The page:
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Discussion Starter · #1 ·
Just installed the Jardine Fender Eliminator on my 2010. Other users' pictures and opinions helped me a lot in deciding what to buy, or not buy, so I thought I would return the favor and share.

The install is very easy; took (maybe) an hour (I was in no hurry).

Take off plastic, unbolt fender, bolt on Jardine fender eliminator in place, and splice license plate lights (if you bought those too).

The look is clean, but not as clean as others, but then there was no cutting required, so if you want to put the original back in place there will be no issues with that.

Pictures are on Flickr. Here.
Ninja 250 Jardine Fender Eliminator - a set on Flickr

The steel plate provided from Jardine is solid and heavy, not some cheap metal nor some cheap sheet metal (like some others I saw complaints about). It was $68. Good deal.

The only issue I have with the install is that if you also get the LED licence plate bolts/lights, the wires will be sticking out of the back of the plate and completely visible. Very ugly.

For California, the fender eliminator is legal (Veh. Code 27600 requiring fenders only applies to vehicles with "three or more wheels") but the lack of license plate lights are not legal.

In California, you must have license plate lights. White lights. They must light the license plate to be visible from 50 feet to the rear.

Cal Veh Code 24601 says "Either the taillamp or a separate lamp shall be so
constructed and placed as to illuminate with a white light the rear
license plate during darkness and render it clearly legible from a
distance of 50 feet to the rear. When the rear license plate is
illuminated by a lamp other than a required taillamp, the two lamps
shall be turned on or off only by the same control switch at all
times."

I don't know what kind of LED light the Jardine lights are, but they suck, and no matter where you put them, they will not light the plate to be "clearly visible" from 50 feet. Jardine advertises that the lights are for "legal alumination." They are not, and I guess I should have known this, given that Jardine is too stupid to spell "illumination" correctly on their web site. My bad on that one. $25 wasted.

I need lights, so I did a modification and drilled holes on the sides of the rear lamp - 1. This hides the wires, and 2. This tries to comply with the law. It doesn't actually comply, but I don't drive a night very often. I will look around for a fix.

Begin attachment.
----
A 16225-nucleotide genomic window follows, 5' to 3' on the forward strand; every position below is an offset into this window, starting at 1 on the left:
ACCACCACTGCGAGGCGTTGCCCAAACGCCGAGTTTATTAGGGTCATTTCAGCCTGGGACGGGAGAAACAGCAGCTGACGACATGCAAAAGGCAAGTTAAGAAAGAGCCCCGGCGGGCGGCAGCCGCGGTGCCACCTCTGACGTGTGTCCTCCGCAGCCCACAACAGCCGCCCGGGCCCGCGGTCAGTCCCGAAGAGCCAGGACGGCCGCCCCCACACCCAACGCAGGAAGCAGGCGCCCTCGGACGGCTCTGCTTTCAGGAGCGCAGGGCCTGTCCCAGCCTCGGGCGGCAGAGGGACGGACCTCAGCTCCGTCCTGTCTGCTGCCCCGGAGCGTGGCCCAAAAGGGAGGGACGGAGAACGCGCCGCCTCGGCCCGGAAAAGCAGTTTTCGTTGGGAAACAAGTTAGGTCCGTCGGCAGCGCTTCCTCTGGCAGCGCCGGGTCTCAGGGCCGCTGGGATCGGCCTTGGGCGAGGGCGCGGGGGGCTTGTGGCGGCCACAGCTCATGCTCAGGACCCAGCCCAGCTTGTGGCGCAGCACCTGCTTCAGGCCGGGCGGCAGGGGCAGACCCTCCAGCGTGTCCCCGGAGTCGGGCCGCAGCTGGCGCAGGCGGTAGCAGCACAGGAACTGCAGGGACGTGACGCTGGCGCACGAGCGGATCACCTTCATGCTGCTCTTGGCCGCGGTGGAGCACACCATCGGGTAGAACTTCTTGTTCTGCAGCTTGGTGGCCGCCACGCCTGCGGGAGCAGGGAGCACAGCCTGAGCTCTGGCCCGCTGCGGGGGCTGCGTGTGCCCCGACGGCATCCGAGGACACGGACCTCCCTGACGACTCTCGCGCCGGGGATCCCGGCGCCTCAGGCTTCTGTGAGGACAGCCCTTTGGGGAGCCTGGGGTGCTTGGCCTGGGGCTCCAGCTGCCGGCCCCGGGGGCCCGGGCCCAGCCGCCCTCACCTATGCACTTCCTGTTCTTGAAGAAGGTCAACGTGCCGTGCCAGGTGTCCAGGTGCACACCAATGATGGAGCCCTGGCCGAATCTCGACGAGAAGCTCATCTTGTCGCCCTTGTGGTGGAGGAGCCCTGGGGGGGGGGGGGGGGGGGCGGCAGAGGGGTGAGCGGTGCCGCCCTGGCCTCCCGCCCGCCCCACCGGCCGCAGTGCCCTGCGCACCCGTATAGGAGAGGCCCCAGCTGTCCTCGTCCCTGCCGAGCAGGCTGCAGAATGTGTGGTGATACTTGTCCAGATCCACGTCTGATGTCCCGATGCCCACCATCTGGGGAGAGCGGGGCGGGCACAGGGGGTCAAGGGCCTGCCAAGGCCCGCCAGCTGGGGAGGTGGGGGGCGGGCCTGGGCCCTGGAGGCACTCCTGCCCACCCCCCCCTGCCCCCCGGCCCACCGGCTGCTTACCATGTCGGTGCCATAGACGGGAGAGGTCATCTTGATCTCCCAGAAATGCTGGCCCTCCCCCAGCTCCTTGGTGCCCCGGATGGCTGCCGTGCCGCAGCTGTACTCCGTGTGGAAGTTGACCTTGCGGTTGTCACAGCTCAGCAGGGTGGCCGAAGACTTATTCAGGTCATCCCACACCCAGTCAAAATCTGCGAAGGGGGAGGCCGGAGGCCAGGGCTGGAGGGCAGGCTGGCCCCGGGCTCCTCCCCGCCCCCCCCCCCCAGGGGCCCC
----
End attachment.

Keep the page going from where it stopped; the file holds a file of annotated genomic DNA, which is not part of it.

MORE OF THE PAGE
The other problem with the Jardine fender eliminator is that it takes off the reflector. You must have a reflector.

Veh. Code 24607 requires "Every vehicle subject to registration under this code shall at all times be equipped with red reflectors mounted on the rear as
follows:"

But only subsection (a) applies to motorcycles, which only requires, "at least one reflector so maintained as to be plainly visible at night from all distances
within 350 to 100 feet from the vehicle when directly in front of the
lawful upper headlamp beams."

So, I bought a stick-on reflector, tried different positions, and measured off 350 feet to see if I could see my bike with the hi-beams on from my car. It works. More or less. I don't see a cop hassling me too much on that.

Ninja 250 Jardine Fender Eliminator
Ninja 250 Jardine Fender Eliminator - a set on Flickr
 

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nice, and good law information! Any word on where you found these laws? Maybe, hopefully a quick reference web site?

Also, you said the eliminator is a no-cut eliminator, but it seems you've just eliminated that big ass stock fender... And I know the only to get that off, while keeping the stock inner fender, as it seems you have, is to cut it off, so what did you mean by this?

Looks clean. Very purdy dude!
 

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Discussion Starter · #5 ·
nice, and good law information! Any word on where you found these laws? Maybe, hopefully a quick reference web site?

Also, you said the eliminator is a no-cut eliminator, but it seems you've just eliminated that big ass stock fender... And I know the only to get that off, while keeping the stock inner fender, as it seems you have, is to cut it off, so what did you mean by this?

Looks clean. Very purdy dude!
Official California Legislative Information is one of many places with the full text of the vehicle code. Statutes can be a funny thing to read; the language might not always make sense to the average reader.

The Jardine eliminator is no-cut. You do not cut the fender to take it off, you just unbolt it, and bolt the Jardine piece in place. The inner pan is a separate piece. If I remember correctly, the fender is held on with four bolts, and two others that hold taillight.
 

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Looks good. Think you'll be OK with the law, you've tried hard, come close, you're on the right page so to speak. Most cops would be good with it, only a real rule Nazi would dig around for such minor stuff. Having said that, it's ALWAYS wise to just try and not draw too much attention to yourself....
 
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